Oakville has one of the most biodiverse environments in Ontario with over 900 species of plants, 185 types of birds, 30 species of amphibians and reptiles, 29 mammals and 58 different kinds of fish. A number of these species are considered endangered and threatened. Threats to biodiversity include:
We all play a role in supporting the rich resources we have in our community. On September 24, 2018 Council approved the Oakville Strategy for Biodiversity (OSB) (pdf) to help staff, stakeholders and the public better understand and participate in supporting our natural assets.
The Anderson Bridge Parkette Garden for Life, at the corner of Rebecca and Forsythe streets, offers visitors the opportunity to experience a biodiverse garden and learn more about what benefits this can offer. Key elements making this space beneficial to our community include:
Learn more about these topics by reading the educational signs at the park.
The 3,000 square foot Anderson Bridge Parkette, transformed by the Oakville Horticultural Society and a team of volunteers, has more than 40 native plant species. It also features a permeable pathway that allows water and air to move through, in turn reducing run-off and protecting the river below. Blooming from early spring to fall, the garden also supports many pollinators and provides food and shelter for wildlife. Once established the park requires no watering, fertilizing, or use of pesticides and gas powered equipment to maintain. A grand opening was held on September 15, 2012 to celebrate.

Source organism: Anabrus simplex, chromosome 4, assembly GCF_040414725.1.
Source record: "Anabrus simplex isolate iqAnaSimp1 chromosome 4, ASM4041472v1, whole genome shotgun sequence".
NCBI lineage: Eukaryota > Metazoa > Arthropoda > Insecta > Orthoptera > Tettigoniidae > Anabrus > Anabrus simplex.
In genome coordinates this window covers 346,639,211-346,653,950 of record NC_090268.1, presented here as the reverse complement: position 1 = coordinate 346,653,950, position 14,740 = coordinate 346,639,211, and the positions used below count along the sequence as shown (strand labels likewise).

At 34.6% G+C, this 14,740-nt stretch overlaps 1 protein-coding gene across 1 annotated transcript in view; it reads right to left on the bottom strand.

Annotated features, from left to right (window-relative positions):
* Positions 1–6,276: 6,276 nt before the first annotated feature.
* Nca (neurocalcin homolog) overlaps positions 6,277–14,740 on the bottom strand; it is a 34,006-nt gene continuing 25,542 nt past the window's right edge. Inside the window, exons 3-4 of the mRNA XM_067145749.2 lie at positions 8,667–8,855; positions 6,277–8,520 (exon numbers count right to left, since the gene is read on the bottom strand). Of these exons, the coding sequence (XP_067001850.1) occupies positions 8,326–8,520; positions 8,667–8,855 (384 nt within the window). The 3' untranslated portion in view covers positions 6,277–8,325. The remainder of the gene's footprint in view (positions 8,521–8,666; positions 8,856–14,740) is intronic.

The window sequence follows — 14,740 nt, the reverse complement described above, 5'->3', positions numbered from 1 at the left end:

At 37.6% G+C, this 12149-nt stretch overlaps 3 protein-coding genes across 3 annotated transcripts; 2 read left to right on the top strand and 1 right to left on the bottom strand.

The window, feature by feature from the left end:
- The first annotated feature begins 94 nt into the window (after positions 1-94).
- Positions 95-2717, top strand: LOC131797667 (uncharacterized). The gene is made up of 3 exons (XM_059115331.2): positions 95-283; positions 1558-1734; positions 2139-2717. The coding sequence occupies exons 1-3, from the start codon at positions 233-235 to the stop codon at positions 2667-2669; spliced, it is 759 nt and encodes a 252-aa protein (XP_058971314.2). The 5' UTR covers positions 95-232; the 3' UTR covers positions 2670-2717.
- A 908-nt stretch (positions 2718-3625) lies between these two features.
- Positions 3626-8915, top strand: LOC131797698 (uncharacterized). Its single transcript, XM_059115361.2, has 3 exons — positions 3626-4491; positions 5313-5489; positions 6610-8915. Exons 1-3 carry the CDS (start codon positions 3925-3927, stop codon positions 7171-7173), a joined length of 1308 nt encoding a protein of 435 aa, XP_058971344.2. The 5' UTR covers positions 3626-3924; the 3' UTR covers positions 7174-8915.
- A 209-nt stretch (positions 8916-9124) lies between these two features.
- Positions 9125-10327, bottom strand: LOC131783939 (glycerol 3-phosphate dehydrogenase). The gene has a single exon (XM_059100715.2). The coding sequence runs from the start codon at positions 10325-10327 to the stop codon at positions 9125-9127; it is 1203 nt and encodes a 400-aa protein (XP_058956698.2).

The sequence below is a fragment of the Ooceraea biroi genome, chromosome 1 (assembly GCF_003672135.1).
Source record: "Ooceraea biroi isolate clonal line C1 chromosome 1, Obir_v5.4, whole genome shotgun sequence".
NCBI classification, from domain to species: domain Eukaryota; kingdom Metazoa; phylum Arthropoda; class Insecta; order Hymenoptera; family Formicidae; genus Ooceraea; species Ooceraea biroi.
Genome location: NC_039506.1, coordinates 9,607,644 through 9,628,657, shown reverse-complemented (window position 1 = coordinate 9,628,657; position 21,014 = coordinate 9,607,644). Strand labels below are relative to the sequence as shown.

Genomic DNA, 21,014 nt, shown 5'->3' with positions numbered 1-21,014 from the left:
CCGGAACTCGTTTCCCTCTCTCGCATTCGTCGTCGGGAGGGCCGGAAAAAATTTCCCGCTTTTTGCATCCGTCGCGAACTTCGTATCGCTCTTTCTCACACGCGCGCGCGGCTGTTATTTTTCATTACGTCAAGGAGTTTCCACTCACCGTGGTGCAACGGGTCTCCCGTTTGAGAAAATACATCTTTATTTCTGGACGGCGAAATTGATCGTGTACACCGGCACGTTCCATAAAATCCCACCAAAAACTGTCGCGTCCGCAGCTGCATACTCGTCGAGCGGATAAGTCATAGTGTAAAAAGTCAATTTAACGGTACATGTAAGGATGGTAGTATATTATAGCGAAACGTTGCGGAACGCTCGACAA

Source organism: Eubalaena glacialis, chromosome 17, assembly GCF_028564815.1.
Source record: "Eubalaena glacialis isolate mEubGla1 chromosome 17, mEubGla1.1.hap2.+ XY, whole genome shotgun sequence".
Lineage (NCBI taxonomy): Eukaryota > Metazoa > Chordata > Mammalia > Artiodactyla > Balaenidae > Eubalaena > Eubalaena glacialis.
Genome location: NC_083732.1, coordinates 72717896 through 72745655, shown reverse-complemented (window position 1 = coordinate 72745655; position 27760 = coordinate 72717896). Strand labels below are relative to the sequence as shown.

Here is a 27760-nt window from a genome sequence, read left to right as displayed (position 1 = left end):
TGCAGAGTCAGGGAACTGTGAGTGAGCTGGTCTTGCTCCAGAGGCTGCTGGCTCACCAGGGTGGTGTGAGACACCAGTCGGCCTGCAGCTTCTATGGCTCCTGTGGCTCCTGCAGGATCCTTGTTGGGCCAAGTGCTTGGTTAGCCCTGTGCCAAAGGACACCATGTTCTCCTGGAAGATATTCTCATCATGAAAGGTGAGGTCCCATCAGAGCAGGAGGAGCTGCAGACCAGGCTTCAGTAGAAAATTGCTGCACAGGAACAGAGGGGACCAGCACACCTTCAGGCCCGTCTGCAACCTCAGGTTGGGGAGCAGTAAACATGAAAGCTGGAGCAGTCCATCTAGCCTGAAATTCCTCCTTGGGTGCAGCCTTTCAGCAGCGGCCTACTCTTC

The Town of Oakville and OHS appreciate the support from volunteers, Halton Region, Fern Ridge Landscaping, David Hawley and Associates, and the Petrie Group for helping to establish the garden. Additional thanks go to Canon Canada, Whole Foods of Oakville, Henry’s, Mississauga Camera Club, Sunrise Senior Living, Genworth Financial, Hauser Canada, Royal Botanical Gardens and Edge Imaging for their support of the Freeman Patterson event and the OHS Sustainable Gardens Initiatives.
Oakville’s Garden for Life serves as a model for sustainable gardening throughout the community.
For details about the Anderson Bridge Parkette Garden for Life and sustainable gardening, you can also visit the Oakville Horticultural Society website.